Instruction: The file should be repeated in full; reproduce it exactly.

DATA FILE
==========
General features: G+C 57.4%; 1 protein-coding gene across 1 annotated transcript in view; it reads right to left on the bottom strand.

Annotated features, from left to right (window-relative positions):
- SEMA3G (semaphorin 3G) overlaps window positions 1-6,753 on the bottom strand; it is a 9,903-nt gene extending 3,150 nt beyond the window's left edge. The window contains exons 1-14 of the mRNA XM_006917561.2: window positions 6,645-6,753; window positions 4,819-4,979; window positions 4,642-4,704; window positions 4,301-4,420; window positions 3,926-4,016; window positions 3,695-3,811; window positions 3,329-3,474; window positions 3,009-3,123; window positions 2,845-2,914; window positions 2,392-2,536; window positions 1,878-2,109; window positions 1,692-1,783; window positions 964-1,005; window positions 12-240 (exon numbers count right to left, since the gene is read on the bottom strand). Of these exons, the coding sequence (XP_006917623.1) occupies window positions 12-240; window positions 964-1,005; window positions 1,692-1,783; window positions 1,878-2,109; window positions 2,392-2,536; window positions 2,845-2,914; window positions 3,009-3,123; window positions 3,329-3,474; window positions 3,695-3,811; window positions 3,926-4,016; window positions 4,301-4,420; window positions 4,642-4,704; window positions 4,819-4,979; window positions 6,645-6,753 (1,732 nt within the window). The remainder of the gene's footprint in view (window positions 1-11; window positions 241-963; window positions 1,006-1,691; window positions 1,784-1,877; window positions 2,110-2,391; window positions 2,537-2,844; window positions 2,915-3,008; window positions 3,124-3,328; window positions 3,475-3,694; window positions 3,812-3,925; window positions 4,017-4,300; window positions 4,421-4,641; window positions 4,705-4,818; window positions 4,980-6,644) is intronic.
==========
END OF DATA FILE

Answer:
General features: G+C 57.4%; 1 protein-coding gene across 1 annotated transcript in view; it reads right to left on the bottom strand.

Annotated features, from left to right (window-relative positions):
- SEMA3G (semaphorin 3G) overlaps window positions 1-6,753 on the bottom strand; it is a 9,903-nt gene extending 3,150 nt beyond the window's left edge. The window contains exons 1-14 of the mRNA XM_006917561.2: window positions 6,645-6,753; window positions 4,819-4,979; window positions 4,642-4,704; window positions 4,301-4,420; window positions 3,926-4,016; window positions 3,695-3,811; window positions 3,329-3,474; window positions 3,009-3,123; window positions 2,845-2,914; window positions 2,392-2,536; window positions 1,878-2,109; window positions 1,692-1,783; window positions 964-1,005; window positions 12-240 (exon numbers count right to left, since the gene is read on the bottom strand). Of these exons, the coding sequence (XP_006917623.1) occupies window positions 12-240; window positions 964-1,005; window positions 1,692-1,783; window positions 1,878-2,109; window positions 2,392-2,536; window positions 2,845-2,914; window positions 3,009-3,123; window positions 3,329-3,474; window positions 3,695-3,811; window positions 3,926-4,016; window positions 4,301-4,420; window positions 4,642-4,704; window positions 4,819-4,979; window positions 6,645-6,753 (1,732 nt within the window). The remainder of the gene's footprint in view (window positions 1-11; window positions 241-963; window positions 1,006-1,691; window positions 1,784-1,877; window positions 2,110-2,391; window positions 2,537-2,844; window positions 2,915-3,008; window positions 3,124-3,328; window positions 3,475-3,694; window positions 3,812-3,925; window positions 4,017-4,300; window positions 4,421-4,641; window positions 4,705-4,818; window positions 4,980-6,644) is intronic.